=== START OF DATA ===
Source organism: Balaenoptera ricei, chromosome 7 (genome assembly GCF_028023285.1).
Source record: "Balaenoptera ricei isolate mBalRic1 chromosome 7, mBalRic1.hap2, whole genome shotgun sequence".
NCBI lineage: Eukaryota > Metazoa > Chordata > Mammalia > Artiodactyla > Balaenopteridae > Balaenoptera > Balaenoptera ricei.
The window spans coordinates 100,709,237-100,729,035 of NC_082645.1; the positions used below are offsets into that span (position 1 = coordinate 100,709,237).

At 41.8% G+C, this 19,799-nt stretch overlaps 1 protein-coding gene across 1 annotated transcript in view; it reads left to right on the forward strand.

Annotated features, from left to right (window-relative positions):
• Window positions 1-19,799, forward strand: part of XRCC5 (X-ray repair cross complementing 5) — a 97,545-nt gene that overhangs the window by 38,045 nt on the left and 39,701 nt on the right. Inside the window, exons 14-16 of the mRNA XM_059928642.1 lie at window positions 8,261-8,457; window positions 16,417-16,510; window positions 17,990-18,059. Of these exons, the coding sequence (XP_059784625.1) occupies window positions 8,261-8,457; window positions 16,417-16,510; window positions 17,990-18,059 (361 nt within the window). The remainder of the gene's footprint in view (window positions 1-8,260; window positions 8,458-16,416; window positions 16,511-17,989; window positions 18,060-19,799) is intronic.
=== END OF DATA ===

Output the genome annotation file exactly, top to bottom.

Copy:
Source organism: Balaenoptera ricei, chromosome 7 (genome assembly GCF_028023285.1).
Source record: "Balaenoptera ricei isolate mBalRic1 chromosome 7, mBalRic1.hap2, whole genome shotgun sequence".
NCBI lineage: Eukaryota > Metazoa > Chordata > Mammalia > Artiodactyla > Balaenopteridae > Balaenoptera > Balaenoptera ricei.
The window spans coordinates 100,709,237-100,729,035 of NC_082645.1; the positions used below are offsets into that span (position 1 = coordinate 100,709,237).

At 41.8% G+C, this 19,799-nt stretch overlaps 1 protein-coding gene across 1 annotated transcript in view; it reads left to right on the forward strand.

Annotated features, from left to right (window-relative positions):
• Window positions 1-19,799, forward strand: part of XRCC5 (X-ray repair cross complementing 5) — a 97,545-nt gene that overhangs the window by 38,045 nt on the left and 39,701 nt on the right. Inside the window, exons 14-16 of the mRNA XM_059928642.1 lie at window positions 8,261-8,457; window positions 16,417-16,510; window positions 17,990-18,059. Of these exons, the coding sequence (XP_059784625.1) occupies window positions 8,261-8,457; window positions 16,417-16,510; window positions 17,990-18,059 (361 nt within the window). The remainder of the gene's footprint in view (window positions 1-8,260; window positions 8,458-16,416; window positions 16,511-17,989; window positions 18,060-19,799) is intronic.